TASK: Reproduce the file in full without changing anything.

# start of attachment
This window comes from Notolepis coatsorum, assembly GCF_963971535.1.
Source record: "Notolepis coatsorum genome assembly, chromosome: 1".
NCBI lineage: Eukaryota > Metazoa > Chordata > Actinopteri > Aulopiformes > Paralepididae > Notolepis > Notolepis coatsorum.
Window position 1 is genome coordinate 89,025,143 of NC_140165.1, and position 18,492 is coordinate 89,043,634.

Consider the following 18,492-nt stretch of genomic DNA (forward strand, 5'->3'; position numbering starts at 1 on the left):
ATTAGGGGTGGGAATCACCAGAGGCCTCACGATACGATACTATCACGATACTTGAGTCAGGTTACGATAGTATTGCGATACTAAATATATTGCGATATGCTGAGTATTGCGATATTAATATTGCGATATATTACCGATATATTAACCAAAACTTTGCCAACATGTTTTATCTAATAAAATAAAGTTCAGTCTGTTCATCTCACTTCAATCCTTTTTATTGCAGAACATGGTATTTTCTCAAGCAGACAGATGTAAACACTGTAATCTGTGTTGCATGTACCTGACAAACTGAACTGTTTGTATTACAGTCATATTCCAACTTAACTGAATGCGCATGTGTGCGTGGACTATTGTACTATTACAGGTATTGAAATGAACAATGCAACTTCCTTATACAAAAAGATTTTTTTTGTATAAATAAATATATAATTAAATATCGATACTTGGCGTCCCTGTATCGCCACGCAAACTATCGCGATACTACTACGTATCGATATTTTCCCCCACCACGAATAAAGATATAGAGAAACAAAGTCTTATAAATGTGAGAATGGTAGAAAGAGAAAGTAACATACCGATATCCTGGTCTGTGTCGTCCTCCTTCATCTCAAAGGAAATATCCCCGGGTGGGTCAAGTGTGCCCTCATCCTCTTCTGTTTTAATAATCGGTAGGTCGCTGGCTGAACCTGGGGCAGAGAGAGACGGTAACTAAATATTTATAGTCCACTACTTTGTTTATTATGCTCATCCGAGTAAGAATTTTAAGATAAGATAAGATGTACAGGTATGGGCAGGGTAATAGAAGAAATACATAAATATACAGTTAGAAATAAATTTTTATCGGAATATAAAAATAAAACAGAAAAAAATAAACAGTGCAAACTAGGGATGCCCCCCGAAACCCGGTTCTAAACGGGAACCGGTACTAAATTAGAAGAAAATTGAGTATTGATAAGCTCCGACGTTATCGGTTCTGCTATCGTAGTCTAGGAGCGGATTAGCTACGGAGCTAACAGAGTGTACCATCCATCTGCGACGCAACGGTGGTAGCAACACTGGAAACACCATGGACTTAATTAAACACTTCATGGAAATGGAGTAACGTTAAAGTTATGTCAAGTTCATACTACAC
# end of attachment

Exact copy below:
This window comes from Notolepis coatsorum, assembly GCF_963971535.1.
Source record: "Notolepis coatsorum genome assembly, chromosome: 1".
NCBI lineage: Eukaryota > Metazoa > Chordata > Actinopteri > Aulopiformes > Paralepididae > Notolepis > Notolepis coatsorum.
Window position 1 is genome coordinate 89,025,143 of NC_140165.1, and position 18,492 is coordinate 89,043,634.

Consider the following 18,492-nt stretch of genomic DNA (forward strand, 5'->3'; position numbering starts at 1 on the left):
ATTAGGGGTGGGAATCACCAGAGGCCTCACGATACGATACTATCACGATACTTGAGTCAGGTTACGATAGTATTGCGATACTAAATATATTGCGATATGCTGAGTATTGCGATATTAATATTGCGATATATTACCGATATATTAACCAAAACTTTGCCAACATGTTTTATCTAATAAAATAAAGTTCAGTCTGTTCATCTCACTTCAATCCTTTTTATTGCAGAACATGGTATTTTCTCAAGCAGACAGATGTAAACACTGTAATCTGTGTTGCATGTACCTGACAAACTGAACTGTTTGTATTACAGTCATATTCCAACTTAACTGAATGCGCATGTGTGCGTGGACTATTGTACTATTACAGGTATTGAAATGAACAATGCAACTTCCTTATACAAAAAGATTTTTTTTGTATAAATAAATATATAATTAAATATCGATACTTGGCGTCCCTGTATCGCCACGCAAACTATCGCGATACTACTACGTATCGATATTTTCCCCCACCACGAATAAAGATATAGAGAAACAAAGTCTTATAAATGTGAGAATGGTAGAAAGAGAAAGTAACATACCGATATCCTGGTCTGTGTCGTCCTCCTTCATCTCAAAGGAAATATCCCCGGGTGGGTCAAGTGTGCCCTCATCCTCTTCTGTTTTAATAATCGGTAGGTCGCTGGCTGAACCTGGGGCAGAGAGAGACGGTAACTAAATATTTATAGTCCACTACTTTGTTTATTATGCTCATCCGAGTAAGAATTTTAAGATAAGATAAGATGTACAGGTATGGGCAGGGTAATAGAAGAAATACATAAATATACAGTTAGAAATAAATTTTTATCGGAATATAAAAATAAAACAGAAAAAAATAAACAGTGCAAACTAGGGATGCCCCCCGAAACCCGGTTCTAAACGGGAACCGGTACTAAATTAGAAGAAAATTGAGTATTGATAAGCTCCGACGTTATCGGTTCTGCTATCGTAGTCTAGGAGCGGATTAGCTACGGAGCTAACAGAGTGTACCATCCATCTGCGACGCAACGGTGGTAGCAACACTGGAAACACCATGGACTTAATTAAACACTTCATGGAAATGGAGTAACGTTAAAGTTATGTCAAGTTCATACTACAC